At home that night I didn’t go outside and chop kindling. I didn’t light the wood fire, or eat dinner. I called home and asked my mum why I was mourning for a little boy I hadn’t met. She said she had imagined me out with the SES, walking the bush. No, I told her, I just bore witness, in my expensive office suit, the one she had bought me just six months earlier, saying how proud she was of me. She had hugged me roughly, as I stood clutching a suit bag on the Murray Street footpath, the lump in her throat taking her words. Since then I had learnt that an expensive suit was impractical in a town where I’d just as likely be taking photos in a coal mine as at a school talent show. Now, I had been witness to the death of a child, and I had just stood there, taking notes. How dare I take quotes from that?

‘Be kind to yourself. Let yourself grieve.’

‘Be kind to yourself,’ she said. ‘Let yourself grieve.’

Grieve I did, along with the rest of the town. My editor sought comment from the boy’s family. They declined. There was no anger, no confrontation. There was just a deep, cold sadness, a hollowed out interior you could see on the faces of the people on the street. The Australian described the town as ‘plunged into grief’. But no out-of-towner could know what that felt like. The community closed its doors to the outside. It held its secret sadness tight. For a small town there are surprising depths around Collie. A lot of bizarre events, deaths that come far too soon. For once, I saw the inside of that experience, by virtue of living there. I mourned, too.

There was a certain paralysis, it was too soon to talk about it for a long time. Then it was too late. Too late to change things. There had been an earlier death, another boy, Shannon Miller, in 1999. Shannon was only six years old. While one death could be viewed as misfortune, two seemed more like carelessness. From the well of shock, of sadness, the community demanded action. The river must be fenced. The Tuesday following the drowning, I stood up during a council meeting and, on behalf of the paper, asked councillors what they would do. Shire President Bruce Roberts said it was too soon to say.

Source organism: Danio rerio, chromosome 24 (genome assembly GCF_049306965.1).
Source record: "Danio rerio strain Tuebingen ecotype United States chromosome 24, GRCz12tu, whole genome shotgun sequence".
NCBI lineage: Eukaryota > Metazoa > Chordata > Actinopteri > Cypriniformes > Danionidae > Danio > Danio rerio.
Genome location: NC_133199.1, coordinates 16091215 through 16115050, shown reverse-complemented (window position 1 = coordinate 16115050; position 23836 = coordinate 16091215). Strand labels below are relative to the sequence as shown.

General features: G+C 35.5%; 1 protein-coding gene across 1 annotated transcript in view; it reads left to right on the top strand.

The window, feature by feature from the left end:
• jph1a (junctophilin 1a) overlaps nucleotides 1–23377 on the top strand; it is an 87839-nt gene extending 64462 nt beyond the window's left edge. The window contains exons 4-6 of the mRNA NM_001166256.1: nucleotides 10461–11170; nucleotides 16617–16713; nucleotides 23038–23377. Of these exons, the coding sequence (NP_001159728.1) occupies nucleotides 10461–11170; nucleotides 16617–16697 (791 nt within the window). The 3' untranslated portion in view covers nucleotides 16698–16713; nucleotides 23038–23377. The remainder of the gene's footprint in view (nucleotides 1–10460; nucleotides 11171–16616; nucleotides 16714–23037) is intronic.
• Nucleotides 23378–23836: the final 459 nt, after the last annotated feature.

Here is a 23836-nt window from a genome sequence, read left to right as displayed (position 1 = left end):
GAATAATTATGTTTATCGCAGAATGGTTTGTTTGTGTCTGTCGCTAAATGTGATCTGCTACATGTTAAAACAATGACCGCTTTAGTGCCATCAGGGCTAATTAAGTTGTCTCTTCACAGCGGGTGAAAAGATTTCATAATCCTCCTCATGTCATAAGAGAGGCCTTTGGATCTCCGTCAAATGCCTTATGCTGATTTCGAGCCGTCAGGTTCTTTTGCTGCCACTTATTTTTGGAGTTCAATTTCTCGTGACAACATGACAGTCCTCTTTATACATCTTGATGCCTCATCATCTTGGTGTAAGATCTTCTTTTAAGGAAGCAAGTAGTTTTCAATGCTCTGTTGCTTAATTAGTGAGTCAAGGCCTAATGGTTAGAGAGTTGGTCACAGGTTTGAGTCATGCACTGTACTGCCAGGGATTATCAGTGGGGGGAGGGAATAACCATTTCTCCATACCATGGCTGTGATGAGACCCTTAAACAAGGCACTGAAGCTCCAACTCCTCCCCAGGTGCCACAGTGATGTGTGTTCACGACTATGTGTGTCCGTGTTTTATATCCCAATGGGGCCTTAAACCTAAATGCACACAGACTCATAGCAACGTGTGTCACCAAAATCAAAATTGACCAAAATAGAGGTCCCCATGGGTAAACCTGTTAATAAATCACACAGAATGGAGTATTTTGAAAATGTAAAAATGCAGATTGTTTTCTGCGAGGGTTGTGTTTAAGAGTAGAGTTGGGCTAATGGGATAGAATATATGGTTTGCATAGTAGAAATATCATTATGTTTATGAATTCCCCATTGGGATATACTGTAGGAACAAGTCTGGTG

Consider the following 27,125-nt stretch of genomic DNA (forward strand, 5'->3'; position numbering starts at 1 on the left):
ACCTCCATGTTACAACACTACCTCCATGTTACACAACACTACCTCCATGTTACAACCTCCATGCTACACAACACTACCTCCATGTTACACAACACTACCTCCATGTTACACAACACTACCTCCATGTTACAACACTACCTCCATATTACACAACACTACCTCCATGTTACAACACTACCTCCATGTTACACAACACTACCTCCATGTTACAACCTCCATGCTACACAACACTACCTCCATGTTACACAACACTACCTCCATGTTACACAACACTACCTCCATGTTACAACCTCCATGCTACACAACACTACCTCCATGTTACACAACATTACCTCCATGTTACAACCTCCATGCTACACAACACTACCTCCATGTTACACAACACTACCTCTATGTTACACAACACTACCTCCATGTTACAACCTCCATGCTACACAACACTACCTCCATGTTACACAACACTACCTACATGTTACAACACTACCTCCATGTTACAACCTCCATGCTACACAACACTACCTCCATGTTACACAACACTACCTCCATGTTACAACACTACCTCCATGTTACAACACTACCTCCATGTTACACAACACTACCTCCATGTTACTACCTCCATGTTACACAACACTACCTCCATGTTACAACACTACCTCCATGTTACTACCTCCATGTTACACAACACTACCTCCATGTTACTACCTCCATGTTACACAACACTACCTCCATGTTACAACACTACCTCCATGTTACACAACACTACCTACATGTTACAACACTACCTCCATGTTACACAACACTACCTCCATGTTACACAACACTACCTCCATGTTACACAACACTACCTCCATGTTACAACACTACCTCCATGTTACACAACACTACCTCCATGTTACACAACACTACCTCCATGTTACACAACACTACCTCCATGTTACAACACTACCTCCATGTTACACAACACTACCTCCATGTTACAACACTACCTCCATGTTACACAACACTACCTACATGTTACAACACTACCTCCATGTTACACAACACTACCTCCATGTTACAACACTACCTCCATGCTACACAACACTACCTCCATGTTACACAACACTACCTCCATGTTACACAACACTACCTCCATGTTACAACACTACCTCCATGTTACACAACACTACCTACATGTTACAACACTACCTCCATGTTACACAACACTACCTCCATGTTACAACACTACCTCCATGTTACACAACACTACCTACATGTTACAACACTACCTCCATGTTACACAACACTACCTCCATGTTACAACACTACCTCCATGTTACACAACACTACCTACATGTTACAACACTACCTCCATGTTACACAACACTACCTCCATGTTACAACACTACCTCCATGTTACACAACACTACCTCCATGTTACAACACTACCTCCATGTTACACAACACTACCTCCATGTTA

Later Mr Roberts was quoted in ABC News as saying the riverbank was too long to fence. His confusion rings through the digital newsprint even today. Why fence a small section of a river that runs for kilometres? But grief demands action. Sorrow will name its own price. The Council didn’t have jurisdiction over the weir, it emerged. No one seemed to know who did. Local MP Mick Murray agitated, organised meetings with stakeholders. He demanded action a long time after community sentiment had moved on.

That section of the river is now home to a low log fence. Plaques commemorate the two deaths. There is an innocuous look about it all. A quiet patch of grass, a stone with the names of such short lives, a white cross and some flowers. The barrier stands quietly optimistic that no other child will be sacrificed to the river, no other family need lay their own tributes.

Months after Jayden’s death, the family home went up for sale. We speculated as to whether they would need to wait for someone from out of town to buy it. No one wants to buy into tragedy, except a certain few, the media among them. Rabidly covering the story and then moving on as time goes by. And some who never really move on, who always remember the day they stood and took notes on the death of a child.

The day after the boy’s body was discovered, a Friday, I had walked to the newsagent to collect the newspapers as I did every morning. There on the front of The West Australian was nine-year-old Jayden, smiling in his red school T-shirt. His blue eyes burnt a hole in the page, cutting through the heart of the small town. I turned it inside out for the walk back to the office. It seemed indecent, for a newspaper to wear a town’s grief so plainly. As I walked, the printing press warning bell rang. Get your hands out, it said to the street.

That’s all it ever said.